Blog: My first Chinese New Year

By Linawati Sidarto.

My most memorable Lunar New Year was a quarter of a century ago in Pontianak, the provincial capital of West Kalimantan. One month prior to this, news had started coming in about deadly clashes between the indigenous Dayak people and migrant Madurese in that province and, together with several international media reporters, I had flown to Pontianak. I believe it was only on the plane that I realized that our trip coincided with Chinese New Year.

That a Chinese Indonesian from Jakarta would forget the date of the Lunar New Year is something that Indonesians growing up in the post-Soeharto era find difficult to fathom. I, however, grew up in Soeharto’s New Order era, where almost anything relating to Chinese culture was prohibited. These restrictions were more strictly implemented in Jakarta, the centre of government. Throughout those decades, some Chinese Indonesian families did nevertheless continue to quietly celebrate the Lunar New Year. However, for those with my family background – Peranakan Chinese with parents fluent in Dutch and the local vernacular instead of Mandarin or Hokkien – and living far away from elderly relatives outside of Chinese neighbourhoods, Chinese New Year would silently come and go.

On arrival, we found ourselves in a quiet and tense Pontianak. Clearly, our appearance had been anticipated, as our hotel was filled with ‘guests’ sporting plenty of muscles and military haircuts. Any journalist operating in Indonesia at the time would have immediately recognized these ‘intels’ – intelligence operatives who were present at any event deemed to be ‘sensitive’ for the government. Lucky for me, these burly ‘guests’ assumed that foreign media journalists would be blonde-haired and blue-eyed, which meant that I and D – the only other Indonesian – were practically ignored.

While our foreign colleagues were busy trying to avoid the intels, D and I decided to visit the local Chinese temple, even though a night curfew had been imposed. Compared with other Indonesian cities, Pontianak has a very high Chinese population: almost 15% of its residents are ethnic Chinese, far above the national average of between 2% and 3%. And our suspicions proved to be spot on: many Pontianak residents took the risk of breaking the curfew and running into possible danger to pray at the temple on the eve of the Lunar New Year. Even more than the city shrouded in fear, or intimidation by plain-clothed officers, it was this visit to the Chinese temple that left a lasting impression on me.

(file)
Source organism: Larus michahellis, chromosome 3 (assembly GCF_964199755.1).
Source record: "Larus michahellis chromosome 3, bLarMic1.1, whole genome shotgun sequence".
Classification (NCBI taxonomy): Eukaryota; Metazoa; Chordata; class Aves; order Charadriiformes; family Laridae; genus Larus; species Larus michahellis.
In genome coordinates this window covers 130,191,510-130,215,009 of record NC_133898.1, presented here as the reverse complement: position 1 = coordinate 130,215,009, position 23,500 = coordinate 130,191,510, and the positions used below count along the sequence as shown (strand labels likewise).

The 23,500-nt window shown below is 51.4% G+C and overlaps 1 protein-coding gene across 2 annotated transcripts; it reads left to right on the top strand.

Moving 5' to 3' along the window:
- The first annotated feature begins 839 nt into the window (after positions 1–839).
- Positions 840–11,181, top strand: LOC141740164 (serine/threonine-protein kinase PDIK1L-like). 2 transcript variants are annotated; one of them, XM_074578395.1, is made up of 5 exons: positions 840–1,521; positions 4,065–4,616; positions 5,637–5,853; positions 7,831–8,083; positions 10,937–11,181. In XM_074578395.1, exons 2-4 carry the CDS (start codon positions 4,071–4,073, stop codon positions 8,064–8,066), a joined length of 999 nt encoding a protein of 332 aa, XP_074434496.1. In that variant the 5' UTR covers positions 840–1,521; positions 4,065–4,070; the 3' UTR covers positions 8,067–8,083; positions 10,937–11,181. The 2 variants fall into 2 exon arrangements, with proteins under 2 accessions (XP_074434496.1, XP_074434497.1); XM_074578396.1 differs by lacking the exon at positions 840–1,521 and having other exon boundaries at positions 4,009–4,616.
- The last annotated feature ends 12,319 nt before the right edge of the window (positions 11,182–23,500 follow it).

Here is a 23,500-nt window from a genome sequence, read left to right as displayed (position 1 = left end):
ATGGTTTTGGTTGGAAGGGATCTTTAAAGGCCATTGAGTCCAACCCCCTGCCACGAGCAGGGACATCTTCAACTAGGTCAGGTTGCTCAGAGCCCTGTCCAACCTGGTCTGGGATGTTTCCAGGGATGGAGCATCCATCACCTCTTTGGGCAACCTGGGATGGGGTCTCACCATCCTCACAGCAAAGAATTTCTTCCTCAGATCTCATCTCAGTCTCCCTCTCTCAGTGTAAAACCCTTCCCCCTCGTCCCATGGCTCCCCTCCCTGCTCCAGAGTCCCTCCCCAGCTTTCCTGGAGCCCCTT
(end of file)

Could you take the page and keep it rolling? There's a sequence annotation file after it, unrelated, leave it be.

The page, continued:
D walked into the temple ahead of me, and disappeared amidst the worshippers already filling the building. I was about to follow D, but as soon as I entered the main door, I was stopped: “Where are you from? Who are you with?” a man asked sternly, almost threateningly. I later found out that he was one of the temple’s caretakers.

As a journalist, I am used to entering unfamiliar places as inconspicuously as possible, without attracting any attention. And this time in particular, I had expected to enter the temple anonymously: after all, I had been called cik – an epithet for Chinese women or girls – or just “hey Chink!” for as long as I could remember when walking the streets of Jakarta. How could a Chinese-looking woman conjure up any suspicion on entering a Chinese temple on Lunar New Year’s eve? I explained to the gentleman that I was indeed not a Pontianak resident, and that I wanted to experience Chinese New Year. “Aha, you’re from Jakarta, cik? Now I understand,” he said, already sounding kinder. Of course I understood that he was being careful, I told him, as the city was gripped by tension. We spoke for a bit while D – who was walking around freely without anyone stopping him – approached us, trying to hide his amusement at me being “interrogated”.

“You entered the temple so hesitantly, glancing left and right. Naturally they were going to stop you,” D later said to me. So how come D, who looks very Javanese, was able to slip in so easily, I wondered, rather annoyed. Then D reminded me that he grew up in the Central Javan city of Solo with his Javanese father and Chinese mother, who converted to Islam when she got married. “I am used to celebrating Chinese New Year with my mother’s family.” A Chinese temple was not unfamiliar to him. For me, on the other hand, that evening in Pontianak was my first Lunar New Year ‘celebration’.

This mixed irony – and wealth – of cultures, religions and ethnicities is called Indonesia. It is a richness that is unfortunately easily manipulated by a handful of people to advance their own agenda. Hopefully, mine will be the last generation of Indonesians who had to grow up without celebrating Chinese New Year.

Photo: Chinese temple [klenteng] in Semarang. Photographer: Linawati Sidarto.

Linawati Sidarto grew up in Jakarta, and studied economics and linguistics in the United States. She has worked as a journalist in Indonesia and the Netherlands. In the last decade she has been a freelance journalist and translator, mainly for the Indonesian publications Tempo and The Jakarta Post.

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